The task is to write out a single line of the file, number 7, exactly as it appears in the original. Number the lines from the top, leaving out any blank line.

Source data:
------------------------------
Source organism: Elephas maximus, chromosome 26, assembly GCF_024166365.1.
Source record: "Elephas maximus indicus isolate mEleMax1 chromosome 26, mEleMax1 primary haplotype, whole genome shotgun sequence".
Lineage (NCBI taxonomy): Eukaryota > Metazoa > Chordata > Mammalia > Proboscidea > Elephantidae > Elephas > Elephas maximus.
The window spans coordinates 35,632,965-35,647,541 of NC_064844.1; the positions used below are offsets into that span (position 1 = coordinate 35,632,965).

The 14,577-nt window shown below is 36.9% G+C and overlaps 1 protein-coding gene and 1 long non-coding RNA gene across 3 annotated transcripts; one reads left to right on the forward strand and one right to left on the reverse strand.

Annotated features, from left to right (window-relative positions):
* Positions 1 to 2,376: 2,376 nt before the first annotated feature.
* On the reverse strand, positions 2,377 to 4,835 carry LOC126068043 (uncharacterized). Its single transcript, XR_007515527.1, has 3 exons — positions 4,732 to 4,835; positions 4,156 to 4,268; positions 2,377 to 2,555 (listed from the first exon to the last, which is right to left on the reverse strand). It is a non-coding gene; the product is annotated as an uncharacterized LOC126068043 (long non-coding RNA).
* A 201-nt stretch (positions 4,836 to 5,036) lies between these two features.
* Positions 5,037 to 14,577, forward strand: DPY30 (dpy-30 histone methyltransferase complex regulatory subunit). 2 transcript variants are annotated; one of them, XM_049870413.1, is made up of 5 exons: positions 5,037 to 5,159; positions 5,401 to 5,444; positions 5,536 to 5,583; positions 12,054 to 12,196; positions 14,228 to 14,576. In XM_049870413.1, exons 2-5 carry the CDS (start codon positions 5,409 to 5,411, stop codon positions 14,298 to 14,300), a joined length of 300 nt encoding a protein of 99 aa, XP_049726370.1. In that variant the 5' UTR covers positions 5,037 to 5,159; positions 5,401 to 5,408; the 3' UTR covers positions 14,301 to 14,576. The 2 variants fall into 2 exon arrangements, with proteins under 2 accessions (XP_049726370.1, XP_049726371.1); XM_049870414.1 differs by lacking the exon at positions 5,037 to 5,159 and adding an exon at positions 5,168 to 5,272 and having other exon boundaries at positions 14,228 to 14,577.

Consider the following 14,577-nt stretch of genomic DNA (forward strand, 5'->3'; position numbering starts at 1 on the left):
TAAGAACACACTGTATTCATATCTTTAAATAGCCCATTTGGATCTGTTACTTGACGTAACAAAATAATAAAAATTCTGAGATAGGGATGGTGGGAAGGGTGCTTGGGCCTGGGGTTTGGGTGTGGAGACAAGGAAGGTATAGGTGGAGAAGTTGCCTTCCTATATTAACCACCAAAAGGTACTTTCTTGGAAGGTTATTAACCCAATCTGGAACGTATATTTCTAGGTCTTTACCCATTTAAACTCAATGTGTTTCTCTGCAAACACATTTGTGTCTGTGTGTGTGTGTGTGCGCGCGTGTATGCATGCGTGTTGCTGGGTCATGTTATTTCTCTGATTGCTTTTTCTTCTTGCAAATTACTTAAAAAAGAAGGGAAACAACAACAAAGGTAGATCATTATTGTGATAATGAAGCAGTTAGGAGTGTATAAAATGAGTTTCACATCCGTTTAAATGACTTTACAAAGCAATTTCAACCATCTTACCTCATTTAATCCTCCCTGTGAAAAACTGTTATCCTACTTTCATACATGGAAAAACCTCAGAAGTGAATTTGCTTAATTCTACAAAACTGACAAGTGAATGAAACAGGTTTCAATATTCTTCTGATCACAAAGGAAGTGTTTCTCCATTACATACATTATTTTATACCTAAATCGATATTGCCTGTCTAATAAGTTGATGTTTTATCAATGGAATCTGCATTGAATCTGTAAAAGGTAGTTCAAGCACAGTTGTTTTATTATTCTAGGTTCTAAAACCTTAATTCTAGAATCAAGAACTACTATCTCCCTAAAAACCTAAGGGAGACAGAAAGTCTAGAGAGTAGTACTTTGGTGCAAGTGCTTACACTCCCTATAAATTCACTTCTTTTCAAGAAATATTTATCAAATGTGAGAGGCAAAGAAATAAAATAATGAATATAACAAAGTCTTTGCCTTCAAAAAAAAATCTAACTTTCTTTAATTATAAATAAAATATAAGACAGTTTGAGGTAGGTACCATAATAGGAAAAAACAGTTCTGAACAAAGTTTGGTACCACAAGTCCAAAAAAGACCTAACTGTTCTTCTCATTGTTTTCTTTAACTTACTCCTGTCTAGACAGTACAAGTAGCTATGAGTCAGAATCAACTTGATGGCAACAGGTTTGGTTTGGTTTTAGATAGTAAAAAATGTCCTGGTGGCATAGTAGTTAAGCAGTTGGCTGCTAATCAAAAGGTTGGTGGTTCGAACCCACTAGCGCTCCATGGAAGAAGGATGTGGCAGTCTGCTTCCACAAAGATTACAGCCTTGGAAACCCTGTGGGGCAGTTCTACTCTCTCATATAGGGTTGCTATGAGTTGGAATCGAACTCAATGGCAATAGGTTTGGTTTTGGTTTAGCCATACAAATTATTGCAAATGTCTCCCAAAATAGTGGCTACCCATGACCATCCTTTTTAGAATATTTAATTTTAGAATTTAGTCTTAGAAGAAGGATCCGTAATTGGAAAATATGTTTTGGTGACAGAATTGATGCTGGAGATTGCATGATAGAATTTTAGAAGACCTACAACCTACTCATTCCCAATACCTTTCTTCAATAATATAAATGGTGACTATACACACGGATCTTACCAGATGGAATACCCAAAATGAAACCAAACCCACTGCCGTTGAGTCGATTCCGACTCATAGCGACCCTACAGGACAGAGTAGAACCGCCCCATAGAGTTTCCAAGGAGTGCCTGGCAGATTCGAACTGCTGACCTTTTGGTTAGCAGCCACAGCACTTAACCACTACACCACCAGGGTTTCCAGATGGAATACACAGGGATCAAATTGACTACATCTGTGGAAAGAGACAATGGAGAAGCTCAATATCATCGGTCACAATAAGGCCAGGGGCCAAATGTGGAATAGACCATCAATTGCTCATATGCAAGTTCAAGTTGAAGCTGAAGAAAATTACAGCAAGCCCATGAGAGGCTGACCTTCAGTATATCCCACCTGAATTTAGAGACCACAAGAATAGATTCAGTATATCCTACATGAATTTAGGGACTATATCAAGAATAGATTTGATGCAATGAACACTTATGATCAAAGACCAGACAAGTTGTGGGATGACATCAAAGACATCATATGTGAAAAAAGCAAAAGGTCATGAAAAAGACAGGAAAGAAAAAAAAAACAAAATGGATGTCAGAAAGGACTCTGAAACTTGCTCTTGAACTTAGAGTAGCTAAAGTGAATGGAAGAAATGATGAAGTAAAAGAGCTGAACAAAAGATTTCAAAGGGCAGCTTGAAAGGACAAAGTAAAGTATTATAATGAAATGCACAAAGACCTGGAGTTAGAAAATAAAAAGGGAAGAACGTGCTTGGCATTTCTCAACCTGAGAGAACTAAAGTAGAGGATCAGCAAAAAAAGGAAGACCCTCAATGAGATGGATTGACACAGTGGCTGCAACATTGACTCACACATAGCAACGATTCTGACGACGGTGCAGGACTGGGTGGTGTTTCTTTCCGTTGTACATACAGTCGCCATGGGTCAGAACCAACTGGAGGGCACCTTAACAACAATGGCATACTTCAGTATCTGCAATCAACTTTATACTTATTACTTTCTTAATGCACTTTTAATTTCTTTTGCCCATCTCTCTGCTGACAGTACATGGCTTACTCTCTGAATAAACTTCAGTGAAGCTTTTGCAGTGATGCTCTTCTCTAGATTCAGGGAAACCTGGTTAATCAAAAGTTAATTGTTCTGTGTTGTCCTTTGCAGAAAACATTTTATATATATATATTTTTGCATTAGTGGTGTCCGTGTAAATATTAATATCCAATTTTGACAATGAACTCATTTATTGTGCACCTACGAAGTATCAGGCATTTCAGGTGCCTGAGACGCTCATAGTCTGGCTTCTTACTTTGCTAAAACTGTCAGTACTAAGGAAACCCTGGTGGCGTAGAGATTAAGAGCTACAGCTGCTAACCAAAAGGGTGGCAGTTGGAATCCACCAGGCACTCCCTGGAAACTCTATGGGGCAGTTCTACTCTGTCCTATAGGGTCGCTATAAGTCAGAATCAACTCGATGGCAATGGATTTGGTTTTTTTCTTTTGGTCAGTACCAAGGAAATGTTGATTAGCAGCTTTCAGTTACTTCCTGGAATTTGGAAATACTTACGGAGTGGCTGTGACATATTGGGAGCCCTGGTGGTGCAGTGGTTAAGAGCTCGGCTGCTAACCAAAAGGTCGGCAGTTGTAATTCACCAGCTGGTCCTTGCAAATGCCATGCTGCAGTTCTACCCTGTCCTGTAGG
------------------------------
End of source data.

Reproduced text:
* Positions 1 to 2,376: 2,376 nt before the first annotated feature.